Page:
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Chef Sean Brock on the Future of Southern Food

Chef Sean Brock on the Future of Southern Food: Andrea Behrends

Andrea Behrends

If you’ve recently eaten a bowl of shrimp and grits above the Mason-Dixon, you can thank one person: Sean Brock. The Charleston-based chef’s outspoken passion for indigenous crops and techniques has helped spread the gospel of Southern food all over the country, and even the world.

When Brock isn’t on the road speaking about antebellum produce and seed preservation, he is in Charleston or Nashville, running his restaurants: Husk, McCrady���s and Minero, a Mexican taqueria. A second Minero location is scheduled to open in Atlanta this summer. His first cookbook, Heritage, is nominated for a 2015 James Beard Foundation book award. We caught up with Brock in Kentucky, where he was recovering from South By Southwest.


Did you eat anywhere good while you were in Austin?
All of the BBQ there is just extraordinary. They’re doing stuff that no one else in the South is doing. I had a really amazing meal at Gardner, a new restaurant that’s vegetable-focused, so there aren’t really any meat dishes. They have vegetable dishes with maybe a garnish of meat. It’s a lot of fun, my kind of restaurant. Plus one of the chefs in the kitchen worked for me for a few years, so it’s cool to see him doing his own thing.

What you’re saying is you’re biased.
I’m definitely biased.

What’s your favorite city to eat in?
Tokyo. Theyʼre light years ahead of everyone. They always have been, they always will be. The technique there is just flawless. It’s the attention to detail, the amount of respect, the amount of discipline, and the amount of care that goes into everything from a gin and tonic to a soba noodle.

Artisan Books

Artisan Books

Let’s talk about Southern food. What do you think qualifies as Southern cuisine?
The most common misconception is that it’s just one thing. If you understand the definition of cuisine, it’s the combination of the cultural influences, the geography, the agricultural practices, the plants and animal breeds, and the foods that thrive in those environments. The South is made up of 100 different cuisines.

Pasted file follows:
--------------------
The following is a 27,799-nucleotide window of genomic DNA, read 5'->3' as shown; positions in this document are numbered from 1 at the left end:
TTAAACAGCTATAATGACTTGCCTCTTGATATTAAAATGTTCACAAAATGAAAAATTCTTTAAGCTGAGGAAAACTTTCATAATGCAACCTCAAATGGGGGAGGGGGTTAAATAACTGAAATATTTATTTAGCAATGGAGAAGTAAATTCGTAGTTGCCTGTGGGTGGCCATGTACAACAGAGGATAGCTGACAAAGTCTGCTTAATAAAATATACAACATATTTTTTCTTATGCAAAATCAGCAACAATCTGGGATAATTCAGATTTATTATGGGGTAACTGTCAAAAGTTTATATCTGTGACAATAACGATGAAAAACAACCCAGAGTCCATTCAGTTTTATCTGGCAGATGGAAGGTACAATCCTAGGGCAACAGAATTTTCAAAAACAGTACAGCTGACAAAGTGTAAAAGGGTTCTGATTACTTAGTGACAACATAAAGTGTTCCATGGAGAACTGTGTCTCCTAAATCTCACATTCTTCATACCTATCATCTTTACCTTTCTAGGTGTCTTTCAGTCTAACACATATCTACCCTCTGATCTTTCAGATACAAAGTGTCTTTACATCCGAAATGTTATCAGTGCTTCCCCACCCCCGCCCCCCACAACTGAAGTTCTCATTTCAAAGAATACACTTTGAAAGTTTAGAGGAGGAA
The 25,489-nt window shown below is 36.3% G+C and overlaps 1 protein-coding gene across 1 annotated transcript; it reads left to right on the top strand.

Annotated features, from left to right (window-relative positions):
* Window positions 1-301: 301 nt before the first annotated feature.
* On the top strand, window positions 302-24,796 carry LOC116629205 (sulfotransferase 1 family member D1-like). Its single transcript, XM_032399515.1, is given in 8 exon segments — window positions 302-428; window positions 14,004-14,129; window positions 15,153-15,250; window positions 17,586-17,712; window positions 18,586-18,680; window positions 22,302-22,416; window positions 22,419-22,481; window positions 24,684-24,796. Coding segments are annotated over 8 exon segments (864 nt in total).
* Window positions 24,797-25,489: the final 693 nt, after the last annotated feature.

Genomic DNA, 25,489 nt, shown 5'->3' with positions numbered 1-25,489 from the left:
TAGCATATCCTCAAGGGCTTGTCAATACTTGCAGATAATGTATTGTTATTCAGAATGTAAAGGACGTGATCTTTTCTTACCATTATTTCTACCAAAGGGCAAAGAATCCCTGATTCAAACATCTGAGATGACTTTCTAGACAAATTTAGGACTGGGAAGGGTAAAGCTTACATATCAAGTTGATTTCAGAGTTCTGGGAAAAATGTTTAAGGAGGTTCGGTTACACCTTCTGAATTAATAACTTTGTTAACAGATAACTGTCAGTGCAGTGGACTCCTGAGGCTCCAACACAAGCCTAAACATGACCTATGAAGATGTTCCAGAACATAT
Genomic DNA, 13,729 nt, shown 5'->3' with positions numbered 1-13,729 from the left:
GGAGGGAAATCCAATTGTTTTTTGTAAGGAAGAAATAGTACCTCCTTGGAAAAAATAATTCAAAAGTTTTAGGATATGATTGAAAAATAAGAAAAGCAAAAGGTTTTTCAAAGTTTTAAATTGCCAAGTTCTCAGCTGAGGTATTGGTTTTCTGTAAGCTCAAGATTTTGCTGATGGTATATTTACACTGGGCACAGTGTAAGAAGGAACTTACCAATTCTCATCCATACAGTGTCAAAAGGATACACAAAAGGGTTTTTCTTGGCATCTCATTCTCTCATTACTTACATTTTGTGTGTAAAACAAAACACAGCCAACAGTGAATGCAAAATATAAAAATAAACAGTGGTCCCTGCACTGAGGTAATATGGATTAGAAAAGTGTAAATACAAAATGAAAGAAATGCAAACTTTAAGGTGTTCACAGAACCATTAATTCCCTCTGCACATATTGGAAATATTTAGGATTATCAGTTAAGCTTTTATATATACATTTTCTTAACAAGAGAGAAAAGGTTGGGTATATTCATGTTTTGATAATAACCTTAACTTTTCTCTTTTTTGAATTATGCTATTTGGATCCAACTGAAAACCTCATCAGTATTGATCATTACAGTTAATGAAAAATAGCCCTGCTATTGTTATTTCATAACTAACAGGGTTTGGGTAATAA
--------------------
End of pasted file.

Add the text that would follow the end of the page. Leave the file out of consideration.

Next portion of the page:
You just opened up a taqueria. Do you consider Mexican food part of those 100 different cuisines of the South?
No, I think what defines a cuisine is its region. Mexican food shares a lot of similarities with Southern food, which is why Iʼm attracted to it and enjoy it so much. It’s a corn- and bean-based cuisine, much like Southern food. And while that can influence certain smaller aspects of various Southern cuisines, Mexican food is really its own thing.

Having grown up in Virginia, you add a certain authenticity to the Southern food you cook now. What do you add to Mexican food?
Minero has the same mindset as all of our restaurants. It focuses on ingredients that are raised in a clean, nutritious, and correct way, with care. We respect it, which affects how we handle it and think about it, and it also affects our creativity. We go out of our way to taste several varieties of masa and then we spend six months trying to master the tortilla technique. It’s this drive, this idea of forward thinking… that’s how we create food, and Minero certainly fits that theory.

Today Indian and southeast Asian food are cooked all over the South, but they aren’t necessarily associated with Southern cuisine. Will these foods ever influence your menus?
We could say Southern food is historically based on the later part of the 16th Century to 1930. So weʼre looking at the cultures that came to each area and made their homes there during that time. They added certain things to the pot. They added their flavors, their techniques and their ingredients, and that was the birth of these cuisines. The easiest example for me to talk about is Lowcounty: You have enormous West African influence, French Huguenot influence, Native American influence and a very early Venetian influence. You take those influences and you add them to the agricultural practices and the ingredients that thrive in that environment and geography, and then you get Lowcountry cuisine.

The future is even more interesting because there’s more and more cultures now living all over these cities. Nashville has this enormous Kurdish community here. If that’s part of your life and you go and eat that all the time, that’s going to get stored away into your brain as flavors that you enjoy, and that’ll act as inspiration. If you think about the future of Southern food, it’s a much broader spectrum as far as cultural influences go. And to me that’s very exciting.